Once upon a time, I was an accomplished cellist. My entire goal in life was to play with the London Philharmonic… the LA was next runner up. In 1998, cancer stole the strength and mobility in my left arm. At the time I thought all my dreams were shattered. Even though I’d been healed of cancer, the weakness in my arm remained. I attempted to relearn the cello, but my fingers tripped up the board and discouragement set in. That’s when I discovered photography. Photography can be accomplished one-handed… And I fell in love with a new art. But my fingers still wiggle when I hear a good cello. My shoulders still shake with vibrato when I hear an orchestrated masterpiece. My love for classical music may have waned, but it hasn’t disappeared…. Just under the surface of my broken heart lies a passion for orchestra. The sound of the timpani brings tears to my eyes and there’s nothing in this world closer to the rhythm of nature and the power of God than to witness the cacophony of many instruments and sounds whip into a symphony… Only at the mere shake of the conductors wand. Dudamel is truly a magician.

    Christopher Hopper · 7 Jan ’12 at 3:41 pm

    I didn’t know this about you! What a compelling story: dream, devastation, hope, new vision. You’re awesome girl. Thanks for sharing. And if you played the cello anything like how you take pictures, I’m sure it was magnificent to hear.

mooney · 7 Jan ’12 at 8:20 pm

I love to listen to classical. Most people think i’m just heavy metal/R&R, but one of my favorite concerts ever was amy grant with the syracuse symphony orchestra. Incredible.

I’ll have to look Gustavo up now.

    Christopher Hopper · 7 Jan ’12 at 11:28 pm

    That’s good to know about you. Cool!

    Let me know what you think.

Nathan R. · 7 Jan ’12 at 10:36 pm

I’m also a sucker for classical music even though I don’t listen to it very often. I’m proud to say both my kids love it too. It’s not uncommon while surfing the radio dial to have them ask to stop on the classical station and turn it up. Also my son has been taking cello for two years and saxophone this year. He really enjoys it, except for the practicing part. 🙂 My daughter likes to tinker on the piano, so who knows, maybe they’ll be famous someday.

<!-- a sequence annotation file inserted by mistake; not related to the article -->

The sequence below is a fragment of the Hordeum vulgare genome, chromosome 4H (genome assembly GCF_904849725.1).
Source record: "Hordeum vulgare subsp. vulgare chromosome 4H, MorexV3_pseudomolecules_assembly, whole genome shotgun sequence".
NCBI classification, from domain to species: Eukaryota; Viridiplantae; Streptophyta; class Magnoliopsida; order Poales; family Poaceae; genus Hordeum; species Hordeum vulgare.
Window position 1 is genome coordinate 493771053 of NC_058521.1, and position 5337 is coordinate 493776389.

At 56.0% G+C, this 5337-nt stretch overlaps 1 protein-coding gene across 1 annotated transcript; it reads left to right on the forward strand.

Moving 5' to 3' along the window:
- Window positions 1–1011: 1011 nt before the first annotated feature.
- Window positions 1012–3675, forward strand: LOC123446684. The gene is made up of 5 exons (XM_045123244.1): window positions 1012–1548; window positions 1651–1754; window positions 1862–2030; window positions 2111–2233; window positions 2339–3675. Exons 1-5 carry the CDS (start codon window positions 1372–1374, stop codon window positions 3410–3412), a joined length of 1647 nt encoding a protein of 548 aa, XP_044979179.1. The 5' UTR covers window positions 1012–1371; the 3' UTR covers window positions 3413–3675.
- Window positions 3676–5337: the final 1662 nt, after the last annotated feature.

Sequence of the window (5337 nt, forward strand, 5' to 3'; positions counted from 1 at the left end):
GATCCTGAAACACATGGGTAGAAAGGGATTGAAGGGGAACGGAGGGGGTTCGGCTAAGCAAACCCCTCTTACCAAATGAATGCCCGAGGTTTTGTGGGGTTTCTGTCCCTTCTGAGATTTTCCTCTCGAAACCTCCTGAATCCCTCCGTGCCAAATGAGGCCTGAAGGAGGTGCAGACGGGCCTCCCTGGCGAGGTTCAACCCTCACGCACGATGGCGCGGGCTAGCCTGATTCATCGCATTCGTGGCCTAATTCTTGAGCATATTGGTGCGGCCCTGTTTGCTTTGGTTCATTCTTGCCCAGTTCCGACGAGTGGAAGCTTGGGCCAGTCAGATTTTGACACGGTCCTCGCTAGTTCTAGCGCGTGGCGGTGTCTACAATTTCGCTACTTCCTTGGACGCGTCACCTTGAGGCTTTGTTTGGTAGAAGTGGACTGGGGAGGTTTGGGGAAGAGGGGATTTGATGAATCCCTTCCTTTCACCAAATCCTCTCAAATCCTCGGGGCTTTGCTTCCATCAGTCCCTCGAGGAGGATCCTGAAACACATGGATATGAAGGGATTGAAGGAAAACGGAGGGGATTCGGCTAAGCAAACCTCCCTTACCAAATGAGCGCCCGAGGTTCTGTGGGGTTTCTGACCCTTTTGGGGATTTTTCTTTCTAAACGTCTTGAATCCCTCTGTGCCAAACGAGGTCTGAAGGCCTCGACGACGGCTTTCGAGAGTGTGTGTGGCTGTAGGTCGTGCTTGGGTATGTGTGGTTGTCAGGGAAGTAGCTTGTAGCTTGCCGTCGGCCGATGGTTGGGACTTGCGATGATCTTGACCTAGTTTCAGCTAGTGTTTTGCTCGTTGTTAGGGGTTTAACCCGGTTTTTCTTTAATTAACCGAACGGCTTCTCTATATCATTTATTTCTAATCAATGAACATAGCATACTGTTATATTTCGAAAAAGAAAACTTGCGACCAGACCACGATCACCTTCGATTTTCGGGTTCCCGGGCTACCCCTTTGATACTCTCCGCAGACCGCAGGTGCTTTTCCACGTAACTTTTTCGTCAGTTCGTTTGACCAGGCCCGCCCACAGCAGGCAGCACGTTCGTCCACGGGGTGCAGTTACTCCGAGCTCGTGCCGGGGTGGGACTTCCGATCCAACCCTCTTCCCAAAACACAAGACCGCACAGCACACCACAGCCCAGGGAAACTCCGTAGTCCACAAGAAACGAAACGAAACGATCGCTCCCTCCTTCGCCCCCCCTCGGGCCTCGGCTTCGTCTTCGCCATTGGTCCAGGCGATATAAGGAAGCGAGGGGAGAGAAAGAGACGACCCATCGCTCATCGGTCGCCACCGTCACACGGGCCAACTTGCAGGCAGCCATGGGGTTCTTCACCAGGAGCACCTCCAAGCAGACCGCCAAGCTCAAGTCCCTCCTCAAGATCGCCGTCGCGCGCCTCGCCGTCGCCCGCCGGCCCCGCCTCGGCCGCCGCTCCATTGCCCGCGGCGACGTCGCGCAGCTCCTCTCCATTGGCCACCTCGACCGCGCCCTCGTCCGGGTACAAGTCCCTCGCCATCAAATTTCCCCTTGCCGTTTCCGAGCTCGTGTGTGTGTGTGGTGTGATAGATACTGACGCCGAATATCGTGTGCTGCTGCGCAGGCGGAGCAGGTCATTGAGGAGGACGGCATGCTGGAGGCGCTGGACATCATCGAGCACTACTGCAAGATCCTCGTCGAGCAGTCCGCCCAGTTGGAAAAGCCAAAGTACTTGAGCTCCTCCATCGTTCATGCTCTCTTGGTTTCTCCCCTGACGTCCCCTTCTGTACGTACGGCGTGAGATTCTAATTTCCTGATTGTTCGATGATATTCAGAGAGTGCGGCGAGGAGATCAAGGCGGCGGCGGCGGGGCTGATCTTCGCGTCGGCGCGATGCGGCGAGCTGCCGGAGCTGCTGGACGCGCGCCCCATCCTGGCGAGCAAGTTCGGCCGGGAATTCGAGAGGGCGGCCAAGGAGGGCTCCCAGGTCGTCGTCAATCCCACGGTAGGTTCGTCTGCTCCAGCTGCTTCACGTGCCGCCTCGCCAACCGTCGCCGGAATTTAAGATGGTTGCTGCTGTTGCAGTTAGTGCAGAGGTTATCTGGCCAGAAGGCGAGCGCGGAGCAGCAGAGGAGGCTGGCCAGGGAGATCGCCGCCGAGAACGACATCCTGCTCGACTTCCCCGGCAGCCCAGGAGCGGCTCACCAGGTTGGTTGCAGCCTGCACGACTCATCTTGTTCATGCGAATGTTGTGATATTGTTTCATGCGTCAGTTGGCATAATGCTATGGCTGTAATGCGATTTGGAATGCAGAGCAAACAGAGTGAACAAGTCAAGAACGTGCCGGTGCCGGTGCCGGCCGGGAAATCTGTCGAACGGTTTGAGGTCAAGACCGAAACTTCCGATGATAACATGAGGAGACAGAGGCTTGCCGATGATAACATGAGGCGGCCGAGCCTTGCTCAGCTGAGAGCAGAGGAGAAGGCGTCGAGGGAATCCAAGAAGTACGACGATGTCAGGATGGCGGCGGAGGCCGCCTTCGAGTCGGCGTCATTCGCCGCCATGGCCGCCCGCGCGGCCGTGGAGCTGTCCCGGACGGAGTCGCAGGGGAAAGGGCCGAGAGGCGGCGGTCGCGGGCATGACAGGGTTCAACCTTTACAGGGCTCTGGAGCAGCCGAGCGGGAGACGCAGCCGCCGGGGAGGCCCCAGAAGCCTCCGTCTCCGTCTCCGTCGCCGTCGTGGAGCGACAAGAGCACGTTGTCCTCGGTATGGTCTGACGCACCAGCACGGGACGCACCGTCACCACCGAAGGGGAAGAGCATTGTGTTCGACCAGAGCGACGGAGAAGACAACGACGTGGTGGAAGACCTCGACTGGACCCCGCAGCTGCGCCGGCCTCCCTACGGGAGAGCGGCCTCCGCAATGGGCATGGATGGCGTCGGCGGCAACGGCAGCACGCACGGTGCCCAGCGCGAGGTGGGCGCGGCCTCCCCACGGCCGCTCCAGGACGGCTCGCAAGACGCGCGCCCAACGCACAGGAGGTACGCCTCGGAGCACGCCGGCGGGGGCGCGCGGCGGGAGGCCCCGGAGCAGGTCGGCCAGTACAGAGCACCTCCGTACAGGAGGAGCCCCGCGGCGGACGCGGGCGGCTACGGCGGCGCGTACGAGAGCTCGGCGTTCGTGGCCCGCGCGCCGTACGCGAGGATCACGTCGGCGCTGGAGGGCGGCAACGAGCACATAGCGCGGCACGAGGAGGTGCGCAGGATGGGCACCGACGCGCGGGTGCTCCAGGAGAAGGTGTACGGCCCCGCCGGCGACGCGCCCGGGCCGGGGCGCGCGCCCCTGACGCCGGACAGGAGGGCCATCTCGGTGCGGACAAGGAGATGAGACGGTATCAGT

Christopher Hopper · 7 Jan ’12 at 11:30 pm

    Well, your kids are already brilliant; having them play instruments further puts them in the stratosphere in my opinion.

Billy Jepma · 8 Jan ’12 at 9:59 am

This is so true, I wish our generation would embrace classical music more. I can’t even say its my favorite kind of music, but it has more meaning, emotion, and impact than a lot (if not all) mainstream music. Thanks for sharing, might have to look this guy up now. 🙂

    Christopher Hopper · 8 Jan ’12 at 10:20 am

    You should def look him up! Let me know what you think.

    And if you continue to appreciate classical music and share your experience with your friends, then that is mainstream.

Billy Jepma · 8 Jan ’12 at 3:48 pm

Okay, so just listened to him and all I can say is wow. It blew me away, he kept me entertained, actually, enthralled for 10 minutes! While I turn on the radio and lose interest in minutes! Thanks for sharing man!

    Christopher Hopper · 8 Jan ’12 at 7:22 pm

    So glad!

    And you make a great point. Songs that are only design to keep our attention for 3 minutes tend to lose our attention just as fast when we know them. meanwhile classical music demands we develop an entirely different appetite to appreciate it.